REFLECTION: Rev. K.T. Ockels
At first glance, this Genesis passage is a bit of a “Yikes!” passage. God, our loving God, wants Abraham to kill his son? And what is all of this about his only son? We know from last week’s reading that he has another son, Ishmael, who has also been blessed by God. We just saw Abraham send Ishmael out into the desert and now he is going to follow God’s command to offer Isaac up as a blood sacrifice? This is the patriarch of our faith?
You have to feel for Isaac… He trusts his dad and follows him into the mountains to worship God. He even carries the wood. Once he gets there, his dad informs him that he is the sacrifice. Now, that is a dysfunctional family moment.
So, is this story just about our God being a blood-thirsty God who asks for unthinkable sacrifices on our part? Does our God delight in hurting us?
Hear this good news: Our God is not a blood-thirsty deity. God does not desire human sacrifice. We are assured of that in Deuteronomy 12:31: You must not worship the Lord your God in their way, because in worshiping their gods, they do all kinds of detestable things the Lord hates. They even burn their sons and daughters in the fire as sacrifices to their gods.
So if God isn’t wanting the blood of Isaac, what is this story all about?
It is about faith. In fact, both of our readings today are about faith and the actions that we take because of faith. And they are about our faith being both tested and rewarded.
God tests us, even though we are told not to test God. In human terms, that seems unfair, but God’s tests are not meant to weed us out in some sort of sorting contest. God’s tests are meant to strengthen us and to strengthen our faith. God’s desire to test us is not meant to destroy us, but rather to help us to know our own strength because of our faith. Sometimes it doesn’t feel that way, but 1 Corinthians 10:13 promises that God will never test us in a way that we can’t endure. I know each one of us has questioned that idea fiercely at some point in our lives, but it is the promise we have received through Christ.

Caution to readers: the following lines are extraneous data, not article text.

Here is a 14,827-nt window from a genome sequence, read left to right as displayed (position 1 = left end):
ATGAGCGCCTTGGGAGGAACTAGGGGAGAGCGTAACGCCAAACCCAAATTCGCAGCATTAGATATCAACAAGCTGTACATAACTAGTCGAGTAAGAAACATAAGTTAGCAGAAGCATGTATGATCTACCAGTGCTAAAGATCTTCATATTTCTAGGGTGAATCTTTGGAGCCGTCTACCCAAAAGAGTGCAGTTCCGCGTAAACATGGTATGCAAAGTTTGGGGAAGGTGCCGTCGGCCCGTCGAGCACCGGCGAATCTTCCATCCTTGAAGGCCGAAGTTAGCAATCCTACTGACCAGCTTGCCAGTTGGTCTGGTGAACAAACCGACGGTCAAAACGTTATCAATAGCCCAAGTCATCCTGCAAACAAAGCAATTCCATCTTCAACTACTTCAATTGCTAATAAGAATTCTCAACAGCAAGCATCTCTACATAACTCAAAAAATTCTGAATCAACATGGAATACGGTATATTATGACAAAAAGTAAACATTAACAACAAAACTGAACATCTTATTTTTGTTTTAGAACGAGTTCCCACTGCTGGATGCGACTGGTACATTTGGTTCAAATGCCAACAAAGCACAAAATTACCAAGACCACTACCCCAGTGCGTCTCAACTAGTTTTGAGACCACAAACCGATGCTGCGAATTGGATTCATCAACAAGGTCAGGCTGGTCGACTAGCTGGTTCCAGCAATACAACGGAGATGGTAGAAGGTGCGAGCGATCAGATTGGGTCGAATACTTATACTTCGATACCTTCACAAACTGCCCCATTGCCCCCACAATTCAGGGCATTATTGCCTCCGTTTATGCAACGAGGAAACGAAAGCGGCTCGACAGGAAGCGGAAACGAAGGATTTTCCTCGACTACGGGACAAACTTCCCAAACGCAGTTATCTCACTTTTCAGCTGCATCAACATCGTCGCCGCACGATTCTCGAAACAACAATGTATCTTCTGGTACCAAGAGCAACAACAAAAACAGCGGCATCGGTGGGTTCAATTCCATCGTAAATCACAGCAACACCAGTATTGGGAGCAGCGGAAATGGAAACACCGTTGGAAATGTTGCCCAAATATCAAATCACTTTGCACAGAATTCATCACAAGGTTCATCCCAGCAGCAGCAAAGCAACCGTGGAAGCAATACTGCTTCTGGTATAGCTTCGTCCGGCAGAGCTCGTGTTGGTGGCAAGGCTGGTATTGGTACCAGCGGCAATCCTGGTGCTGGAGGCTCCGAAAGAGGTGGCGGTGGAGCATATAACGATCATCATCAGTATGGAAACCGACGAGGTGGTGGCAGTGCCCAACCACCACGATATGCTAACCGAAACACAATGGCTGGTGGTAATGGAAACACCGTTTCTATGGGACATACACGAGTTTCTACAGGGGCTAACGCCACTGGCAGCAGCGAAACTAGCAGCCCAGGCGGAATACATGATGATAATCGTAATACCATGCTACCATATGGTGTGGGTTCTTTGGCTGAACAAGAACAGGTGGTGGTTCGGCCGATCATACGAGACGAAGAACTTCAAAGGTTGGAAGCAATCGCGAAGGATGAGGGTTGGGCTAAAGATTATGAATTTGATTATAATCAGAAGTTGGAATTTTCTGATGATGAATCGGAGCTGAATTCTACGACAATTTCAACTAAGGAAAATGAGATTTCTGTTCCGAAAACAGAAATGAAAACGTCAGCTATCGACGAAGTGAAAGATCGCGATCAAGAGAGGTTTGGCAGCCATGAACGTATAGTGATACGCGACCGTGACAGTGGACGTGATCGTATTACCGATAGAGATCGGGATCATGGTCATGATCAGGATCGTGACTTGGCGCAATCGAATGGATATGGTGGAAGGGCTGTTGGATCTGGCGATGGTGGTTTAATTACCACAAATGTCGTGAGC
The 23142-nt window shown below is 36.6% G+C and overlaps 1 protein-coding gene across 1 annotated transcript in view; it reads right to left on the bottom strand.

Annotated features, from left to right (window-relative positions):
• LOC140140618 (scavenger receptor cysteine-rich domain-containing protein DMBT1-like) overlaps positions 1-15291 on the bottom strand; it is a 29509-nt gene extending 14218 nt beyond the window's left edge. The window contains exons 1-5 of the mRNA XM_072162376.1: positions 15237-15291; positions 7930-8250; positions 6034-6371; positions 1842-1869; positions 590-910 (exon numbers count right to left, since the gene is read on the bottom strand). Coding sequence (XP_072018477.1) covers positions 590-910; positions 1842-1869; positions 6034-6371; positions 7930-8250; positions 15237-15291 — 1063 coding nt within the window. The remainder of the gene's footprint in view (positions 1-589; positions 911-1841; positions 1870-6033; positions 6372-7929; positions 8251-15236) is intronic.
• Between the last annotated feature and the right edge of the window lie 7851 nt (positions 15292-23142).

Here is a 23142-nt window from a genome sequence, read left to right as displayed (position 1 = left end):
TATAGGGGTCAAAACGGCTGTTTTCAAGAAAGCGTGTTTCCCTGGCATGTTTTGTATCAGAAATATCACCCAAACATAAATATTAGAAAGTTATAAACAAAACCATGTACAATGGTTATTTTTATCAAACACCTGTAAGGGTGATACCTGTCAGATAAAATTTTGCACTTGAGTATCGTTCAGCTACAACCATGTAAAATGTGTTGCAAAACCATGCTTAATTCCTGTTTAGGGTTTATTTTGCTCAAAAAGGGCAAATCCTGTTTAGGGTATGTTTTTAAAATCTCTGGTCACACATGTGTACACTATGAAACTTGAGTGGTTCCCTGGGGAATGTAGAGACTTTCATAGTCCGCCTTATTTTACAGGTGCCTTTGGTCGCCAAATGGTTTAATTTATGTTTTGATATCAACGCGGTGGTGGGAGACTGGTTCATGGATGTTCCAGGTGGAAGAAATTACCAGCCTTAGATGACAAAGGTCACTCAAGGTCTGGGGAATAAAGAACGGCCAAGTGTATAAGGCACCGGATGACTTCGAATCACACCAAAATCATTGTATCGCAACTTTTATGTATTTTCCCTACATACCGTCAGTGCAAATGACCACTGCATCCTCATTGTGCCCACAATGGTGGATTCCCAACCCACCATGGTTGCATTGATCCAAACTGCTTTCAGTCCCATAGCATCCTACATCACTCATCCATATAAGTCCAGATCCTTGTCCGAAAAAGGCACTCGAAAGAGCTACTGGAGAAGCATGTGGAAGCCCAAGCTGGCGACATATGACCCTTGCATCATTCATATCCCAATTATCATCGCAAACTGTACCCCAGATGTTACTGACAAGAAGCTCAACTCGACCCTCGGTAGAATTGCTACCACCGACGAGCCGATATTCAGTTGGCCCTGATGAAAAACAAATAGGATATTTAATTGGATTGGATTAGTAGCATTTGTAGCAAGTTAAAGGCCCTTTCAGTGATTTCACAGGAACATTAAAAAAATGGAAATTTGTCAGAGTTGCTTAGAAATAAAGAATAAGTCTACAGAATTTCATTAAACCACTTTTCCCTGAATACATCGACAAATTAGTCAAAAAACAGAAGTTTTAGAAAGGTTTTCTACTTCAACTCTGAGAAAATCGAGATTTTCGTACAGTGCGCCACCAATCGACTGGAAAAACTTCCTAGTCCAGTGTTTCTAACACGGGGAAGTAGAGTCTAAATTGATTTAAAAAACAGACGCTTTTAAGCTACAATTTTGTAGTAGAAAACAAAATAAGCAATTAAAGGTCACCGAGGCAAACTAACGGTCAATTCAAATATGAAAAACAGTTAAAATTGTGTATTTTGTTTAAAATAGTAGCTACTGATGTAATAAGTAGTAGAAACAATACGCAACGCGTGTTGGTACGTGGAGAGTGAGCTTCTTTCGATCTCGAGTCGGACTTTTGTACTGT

In this story, Abraham seems like he has been given an outrageous task—an unthinkable trial. But this isn’t just some whim of a god messing with Abraham. If we were to read this in Hebrew, we would have known that God was asking him something extraordinary, something staggering and incomprehensible. The grammatical construction here is used several times before this in Genesis:
In Genesis 13:14, Abraham is told that God will give him all of the lands that he can see. The commandment to see and believe that this will happen has this same grammatical form.
In Genesis 15:5: this sentence format is used to tell Abraham that he should believe the promise of countless descendants.
So, we know that this is a major commandment and one that the faithful Abraham has to obey. But Abraham also knows that God has told him that he will have lots of descendants because of Isaac. So, although he is going faithfully to sacrifice him, he also seems to believe that Isaac will survive or will come back to life somehow. He tells the men who accompany him that “we will be back”. This interpretation is reiterated to us in the 11th chapter of Hebrews:
By faith Abraham, when God tested him, offered Isaac as a sacrifice. He who had received the promises was about to sacrifice his one and only son, even though God had said to him, "It is through Isaac that your offspring will be reckoned." Abraham reasoned that God could raise the dead, and figuratively speaking, he did receive Isaac back from death. (Hebrews 11:17-19)
Read this story carefully, because it is not only Abraham who had his faith tested. There is also his son, Isaac. Isaac is no longer a child in this story. Remember that the wood was strapped onto his back and he was the one to carry it up the hill. He is old enough to question his father about what the heck they are doing going up this hill, with wood but nothing to sacrifice. Isaac was probably also old enough to take on his father if he didn’t want to be bound as a sacrifice (remember that Abraham is over 100 years old), and he was surely fast enough to get away if he wanted. But he allowed himself to be bound and laid out as the sacrifice.